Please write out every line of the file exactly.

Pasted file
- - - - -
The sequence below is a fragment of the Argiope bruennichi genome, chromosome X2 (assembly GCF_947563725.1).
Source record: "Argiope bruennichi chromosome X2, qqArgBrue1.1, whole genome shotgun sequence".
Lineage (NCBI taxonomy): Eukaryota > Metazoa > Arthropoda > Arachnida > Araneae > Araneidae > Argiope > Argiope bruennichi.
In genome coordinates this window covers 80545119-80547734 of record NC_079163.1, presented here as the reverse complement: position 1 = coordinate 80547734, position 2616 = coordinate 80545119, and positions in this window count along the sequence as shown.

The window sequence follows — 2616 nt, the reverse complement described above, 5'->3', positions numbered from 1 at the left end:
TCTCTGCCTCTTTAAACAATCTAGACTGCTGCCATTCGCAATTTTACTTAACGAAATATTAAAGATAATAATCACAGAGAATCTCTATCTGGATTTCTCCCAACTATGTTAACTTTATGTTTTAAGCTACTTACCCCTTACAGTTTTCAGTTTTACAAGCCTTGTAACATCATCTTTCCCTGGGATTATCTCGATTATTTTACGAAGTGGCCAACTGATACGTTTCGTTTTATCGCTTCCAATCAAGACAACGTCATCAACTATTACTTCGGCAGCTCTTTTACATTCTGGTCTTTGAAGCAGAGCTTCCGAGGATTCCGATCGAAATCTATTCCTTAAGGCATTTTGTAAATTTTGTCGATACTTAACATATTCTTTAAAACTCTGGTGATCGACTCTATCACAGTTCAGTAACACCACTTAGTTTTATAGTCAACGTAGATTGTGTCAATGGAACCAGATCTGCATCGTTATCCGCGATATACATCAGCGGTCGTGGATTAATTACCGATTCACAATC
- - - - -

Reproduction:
The sequence below is a fragment of the Argiope bruennichi genome, chromosome X2 (assembly GCF_947563725.1).
Source record: "Argiope bruennichi chromosome X2, qqArgBrue1.1, whole genome shotgun sequence".
Lineage (NCBI taxonomy): Eukaryota > Metazoa > Arthropoda > Arachnida > Araneae > Araneidae > Argiope > Argiope bruennichi.
In genome coordinates this window covers 80545119-80547734 of record NC_079163.1, presented here as the reverse complement: position 1 = coordinate 80547734, position 2616 = coordinate 80545119, and positions in this window count along the sequence as shown.

The window sequence follows — 2616 nt, the reverse complement described above, 5'->3', positions numbered from 1 at the left end:
TCTCTGCCTCTTTAAACAATCTAGACTGCTGCCATTCGCAATTTTACTTAACGAAATATTAAAGATAATAATCACAGAGAATCTCTATCTGGATTTCTCCCAACTATGTTAACTTTATGTTTTAAGCTACTTACCCCTTACAGTTTTCAGTTTTACAAGCCTTGTAACATCATCTTTCCCTGGGATTATCTCGATTATTTTACGAAGTGGCCAACTGATACGTTTCGTTTTATCGCTTCCAATCAAGACAACGTCATCAACTATTACTTCGGCAGCTCTTTTACATTCTGGTCTTTGAAGCAGAGCTTCCGAGGATTCCGATCGAAATCTATTCCTTAAGGCATTTTGTAAATTTTGTCGATACTTAACATATTCTTTAAAACTCTGGTGATCGACTCTATCACAGTTCAGTAACACCACTTAGTTTTATAGTCAACGTAGATTGTGTCAATGGAACCAGATCTGCATCGTTATCCGCGATATACATCAGCGGTCGTGGATTAATTACCGATTCACAATC